Telecom Ottawa and the Ottawa-Carleton District School Board (OCDSB) say a partnership between the two organizations will bridge the digital divide between rural and urban schools

while keeping IT costs at bay.

The 10-year agreement calls for Telecom Ottawa to provide the school board with a high-capacity bandwidth connection to 154 facilities serving 78,000 students and 6,600 teachers and administrative staff.

“”Previously, most schools (in the district) had a 1.5 Mbps connection,”” said Dave Dobbin, CEO of Telecom Ottawa, a broadband data utility and Internet services provider. “”Now they’ve got a 1,000-megabit connection and it’s costing (the board) less.””

The cost savings will come from IT administration, he added. In the past, each school had to have a server and its own IT infrastructure to connect back to a board office. “”So you had a lot of computers out there, a lot of maintenance contracts, and a lot of costs,”” said Dobbin.

The universal network enables the board to centralize all IT administration and storage, rather than having “”school board IT guys running all over the city to fix problems,”” said Dobbin.

The network also significantly increases functionality while agreeing with the board’s $1.5-million annual budget for Internet connectivity, said John Hindle, the OCDSB’s manager of business and learning technologies.

“”To try and secure 150 individual access points on a large enterprise network like this is almost impossible,”” he said of the old way of doing things. “”So by having a centralized firewall, Web filter, Internet access, that provides us scale that says our support costs are as minimal to the board as possible.””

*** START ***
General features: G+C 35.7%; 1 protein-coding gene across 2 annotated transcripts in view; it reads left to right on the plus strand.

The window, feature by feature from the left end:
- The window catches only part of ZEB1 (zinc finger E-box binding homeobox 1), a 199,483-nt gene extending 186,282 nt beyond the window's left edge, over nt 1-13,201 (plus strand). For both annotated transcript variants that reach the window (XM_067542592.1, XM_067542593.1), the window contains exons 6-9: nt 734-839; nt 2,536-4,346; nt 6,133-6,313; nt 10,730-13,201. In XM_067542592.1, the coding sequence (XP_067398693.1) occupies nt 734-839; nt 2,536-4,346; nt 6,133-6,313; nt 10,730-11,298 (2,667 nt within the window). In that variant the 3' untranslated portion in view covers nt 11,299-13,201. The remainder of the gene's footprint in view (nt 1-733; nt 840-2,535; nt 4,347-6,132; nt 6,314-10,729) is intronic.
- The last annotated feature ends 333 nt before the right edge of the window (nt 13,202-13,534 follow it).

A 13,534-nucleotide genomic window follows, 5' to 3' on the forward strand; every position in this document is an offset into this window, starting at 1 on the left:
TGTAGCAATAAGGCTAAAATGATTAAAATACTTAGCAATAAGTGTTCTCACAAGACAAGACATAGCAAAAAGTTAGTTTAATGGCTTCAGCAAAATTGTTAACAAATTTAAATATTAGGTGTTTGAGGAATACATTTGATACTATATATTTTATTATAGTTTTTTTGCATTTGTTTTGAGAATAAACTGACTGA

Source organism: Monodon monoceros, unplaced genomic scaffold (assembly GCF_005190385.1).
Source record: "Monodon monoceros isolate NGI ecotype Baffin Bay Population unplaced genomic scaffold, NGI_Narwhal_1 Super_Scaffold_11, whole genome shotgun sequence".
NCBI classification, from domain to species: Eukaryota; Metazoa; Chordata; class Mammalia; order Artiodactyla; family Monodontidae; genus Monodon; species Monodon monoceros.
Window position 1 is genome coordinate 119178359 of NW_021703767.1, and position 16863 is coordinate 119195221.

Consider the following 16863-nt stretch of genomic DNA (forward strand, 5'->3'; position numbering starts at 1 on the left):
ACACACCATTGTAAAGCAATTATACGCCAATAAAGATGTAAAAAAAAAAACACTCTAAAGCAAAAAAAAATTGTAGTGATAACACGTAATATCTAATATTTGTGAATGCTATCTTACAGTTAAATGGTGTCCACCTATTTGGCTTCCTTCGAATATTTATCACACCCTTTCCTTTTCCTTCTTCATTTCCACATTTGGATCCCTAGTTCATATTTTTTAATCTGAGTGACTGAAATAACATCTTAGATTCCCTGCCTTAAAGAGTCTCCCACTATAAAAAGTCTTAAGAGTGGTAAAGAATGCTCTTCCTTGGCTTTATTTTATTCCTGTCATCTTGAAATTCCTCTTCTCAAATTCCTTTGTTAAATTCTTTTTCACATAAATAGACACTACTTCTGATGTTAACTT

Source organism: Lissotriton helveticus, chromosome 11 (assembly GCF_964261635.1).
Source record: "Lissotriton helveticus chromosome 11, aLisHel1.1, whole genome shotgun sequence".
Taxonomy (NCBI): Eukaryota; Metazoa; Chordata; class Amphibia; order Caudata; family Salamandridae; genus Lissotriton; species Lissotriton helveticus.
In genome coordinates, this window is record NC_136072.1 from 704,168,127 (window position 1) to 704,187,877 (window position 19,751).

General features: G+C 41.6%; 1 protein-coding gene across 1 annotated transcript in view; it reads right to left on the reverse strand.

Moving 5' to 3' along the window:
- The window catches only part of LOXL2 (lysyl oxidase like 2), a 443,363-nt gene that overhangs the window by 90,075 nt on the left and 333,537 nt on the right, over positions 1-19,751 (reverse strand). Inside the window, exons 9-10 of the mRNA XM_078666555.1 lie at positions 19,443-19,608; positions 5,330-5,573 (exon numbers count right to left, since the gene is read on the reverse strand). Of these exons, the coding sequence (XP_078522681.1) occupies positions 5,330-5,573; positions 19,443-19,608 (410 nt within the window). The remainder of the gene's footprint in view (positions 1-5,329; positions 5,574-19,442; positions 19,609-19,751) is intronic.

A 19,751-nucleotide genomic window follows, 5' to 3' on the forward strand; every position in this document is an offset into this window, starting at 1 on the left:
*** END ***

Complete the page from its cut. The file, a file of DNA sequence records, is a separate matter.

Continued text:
The extra bandwidth, in combination with the centralized network, means 75 computers in a rural school can all be online at the same time, said Hindle. In the past, the same school could only have five computers online simultaneously.

Remote schools can also benefit from the two-way videoconferencing that the network’s extra bandwidth permits. In the past, low enrollment in certain classes within rural schools meant the course was cancelled. But online courses, aided by videoconferencing between urban and rural schools, means remote students can still benefit from the same courses that urban students enjoy.

For example, the violin teacher at Ottawa’s Canterbury High School is teaching music students in Nunavut, and Canterbury students are mentoring students from a Nunavut school.

“”Now, you can offer all the curriculum and advantages of a downtown school to those remote kids because they have the network connectivity to do full motion videoconferencing two-way, full sharing of files and education material,”” said Dobbin.

As part of the OCDSB-Ottawa Telecom partnership, the board can upgrade the speed of any connection at any time at no extra cost.

Similar partnerships between school boards and utility-based telecom companies exist in other Ontario jurisdictions, including Mississauga, Brampton, Hamilton, Kitchener-Waterloo and Windsor.


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